But hardly any of that music ever came out, which is a frustrating hallmark of the Naud-Clark partnership. So why, in nearly eight years of feverish collaboration, haven't they delivered a finished album? It's mainly because they have ridiculously tough standards and they get bored (artistically) easily, often chasing a new idea before an existing one is fully realized.
"I think that we both set the bar very high," Naud says. "And sometimes I think it's unrealistic to try and get what we're trying to get."
When the two began rehearsing with drummer Collin Dupuis in late 2003 — an embryonic version of Zoos of Berlin — it wasn't just about getting out of the basement and back onto the stage; they thought new blood might help loosen the productive stranglehold.
Though Zoos of Berlin began as Naud and Clark's pensive, Eno-worshipping lovechild, the group has since flared into a real band. A big, beast of band, actually — a five-headed musical Hydra, bloated with ideas, with a sound pulling in myriad directions. Like an indie-rock think-tank, the brainy, accomplished multi-instrumentalists in Zoos of Berlin show a studious side that long ago gave way to a creatively rebellious streak. It's egg-headed and twee, but with a ballsy blast that manages to be noisy and cohesive. Imagine the Shins if they were more Bitches Brew than Pet Sounds.
Keyboardist Will Yates is the mutant of the group — he was born with perfect pitch, the musical equivalent of photographic memory. When he stepped in to replace original keyboardist Zach Curd years back, he nailed every twisted arpeggiation and mangled jazz chord in the band's repertoire, without batting an eye. Kevin Bayson's a bit of a freak too. His role has so far consisted of well-placed flashes of trumpet and guitar textures, but Naud says there isn't an instrument invented that Bayson couldn't play.
And then there's Dupuis. A powerful yet fluid drummer, he's also a studio rat eking out a career as a recording engineer and producer when not working as techno godhead Carl Craig's sidekick. Naud describes meeting Dupuis for the first time reverently, as if he were seeing Salvador Dalí resurrected. "Collin walked in with the Infinite Sweater. It's this black-and-white thing with llamas on it. And I was like, this guy is phenomenal. I didn't even need to see anything else. He just walked in with that sweater and I thought, this guy is in second territory. He's somewhere beyond."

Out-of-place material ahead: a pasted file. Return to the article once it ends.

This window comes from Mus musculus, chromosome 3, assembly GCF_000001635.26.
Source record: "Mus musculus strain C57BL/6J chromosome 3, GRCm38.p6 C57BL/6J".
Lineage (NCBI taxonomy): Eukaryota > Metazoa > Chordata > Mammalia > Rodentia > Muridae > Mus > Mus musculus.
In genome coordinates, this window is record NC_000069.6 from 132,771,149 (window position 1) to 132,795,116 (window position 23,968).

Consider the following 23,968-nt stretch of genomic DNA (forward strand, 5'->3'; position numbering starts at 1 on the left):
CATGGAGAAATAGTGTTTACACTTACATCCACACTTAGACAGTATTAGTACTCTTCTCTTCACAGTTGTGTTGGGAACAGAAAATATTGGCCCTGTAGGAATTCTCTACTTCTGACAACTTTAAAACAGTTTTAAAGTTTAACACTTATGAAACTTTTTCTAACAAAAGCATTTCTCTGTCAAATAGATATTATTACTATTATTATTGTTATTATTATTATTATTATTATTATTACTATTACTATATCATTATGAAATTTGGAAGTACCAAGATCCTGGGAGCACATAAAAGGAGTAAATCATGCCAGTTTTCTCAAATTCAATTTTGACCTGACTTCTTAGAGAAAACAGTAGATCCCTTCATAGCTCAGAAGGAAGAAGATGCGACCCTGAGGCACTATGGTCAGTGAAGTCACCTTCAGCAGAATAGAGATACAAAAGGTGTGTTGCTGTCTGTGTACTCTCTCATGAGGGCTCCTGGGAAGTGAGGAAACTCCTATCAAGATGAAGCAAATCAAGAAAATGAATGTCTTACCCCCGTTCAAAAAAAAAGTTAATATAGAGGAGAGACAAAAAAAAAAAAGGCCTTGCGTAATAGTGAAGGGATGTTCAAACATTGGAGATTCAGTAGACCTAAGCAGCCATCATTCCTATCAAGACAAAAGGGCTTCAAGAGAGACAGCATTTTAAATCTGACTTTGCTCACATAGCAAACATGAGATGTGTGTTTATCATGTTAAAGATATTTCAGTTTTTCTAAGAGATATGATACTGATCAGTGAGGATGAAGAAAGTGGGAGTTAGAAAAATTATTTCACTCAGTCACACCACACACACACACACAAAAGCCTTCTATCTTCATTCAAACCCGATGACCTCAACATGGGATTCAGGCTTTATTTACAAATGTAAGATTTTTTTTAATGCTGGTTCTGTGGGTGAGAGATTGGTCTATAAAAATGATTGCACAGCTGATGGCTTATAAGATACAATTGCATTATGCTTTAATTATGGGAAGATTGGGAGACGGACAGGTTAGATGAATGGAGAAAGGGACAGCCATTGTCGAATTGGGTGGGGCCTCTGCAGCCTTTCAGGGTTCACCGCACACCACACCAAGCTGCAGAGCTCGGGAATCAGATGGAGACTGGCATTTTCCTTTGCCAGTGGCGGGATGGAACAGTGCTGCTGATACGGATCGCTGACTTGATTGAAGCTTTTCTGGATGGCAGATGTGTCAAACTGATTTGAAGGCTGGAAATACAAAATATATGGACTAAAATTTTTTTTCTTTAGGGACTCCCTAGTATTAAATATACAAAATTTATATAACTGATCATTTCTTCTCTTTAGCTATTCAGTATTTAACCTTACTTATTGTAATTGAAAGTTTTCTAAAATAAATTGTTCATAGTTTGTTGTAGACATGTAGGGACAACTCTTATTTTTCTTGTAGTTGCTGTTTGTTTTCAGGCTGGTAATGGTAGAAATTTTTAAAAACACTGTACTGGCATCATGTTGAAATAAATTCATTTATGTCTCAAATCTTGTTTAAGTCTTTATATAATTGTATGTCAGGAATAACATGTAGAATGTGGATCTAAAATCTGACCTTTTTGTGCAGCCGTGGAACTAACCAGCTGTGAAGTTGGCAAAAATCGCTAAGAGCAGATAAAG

Though the Zoos hive is a functioning democracy buzzing with ideas, their brainstorms can quickly lose focus.
"There aren't any quiet people in the band," Clark says, laughing in mock frustration. "You get all five of us talking and it just will not end."
And then there's that perfectionism problem. Zoos of Berlin played their first show in April, 2004 and, in the four years since, are only just getting around to releasing a short, albeit sprawling, three-song EP.
Plans for a full-length are under way; in fact, there's an embargo on new material while they get the 10 songs they've picked for release "as tight as James Brown."
Meanwhile, Naud and Clark continue to work out partnership kinks while leaving as much of the old rivalry intact as possible.
"The brilliant thing about it," Clark says, "is that we've managed to keep up this competition for so long without coming to despise one another."
Naud says they've survived any hurt feelings over his trips into more private musical territory. "I think that Dan and I are both realizing, through communication, that we need to be able to do what we need to do, but not lose track of what a good thing we have going on."
"Jealousy would be foolish," Clark says. "I just think that we're ideally suited for one another somehow. There's something about the music that he makes that cuts right to the quick of me. I feel like it was made just for me."
Zoos of Berlin - Wednesday, March 5 at New Dodge, 8850 Joseph Campau; 313-874-5963. With Novada, Blue Black Hours and Mick Bassett.
Daniel Johnson is a freelance writer. Send comments to firstname.lastname@example.org.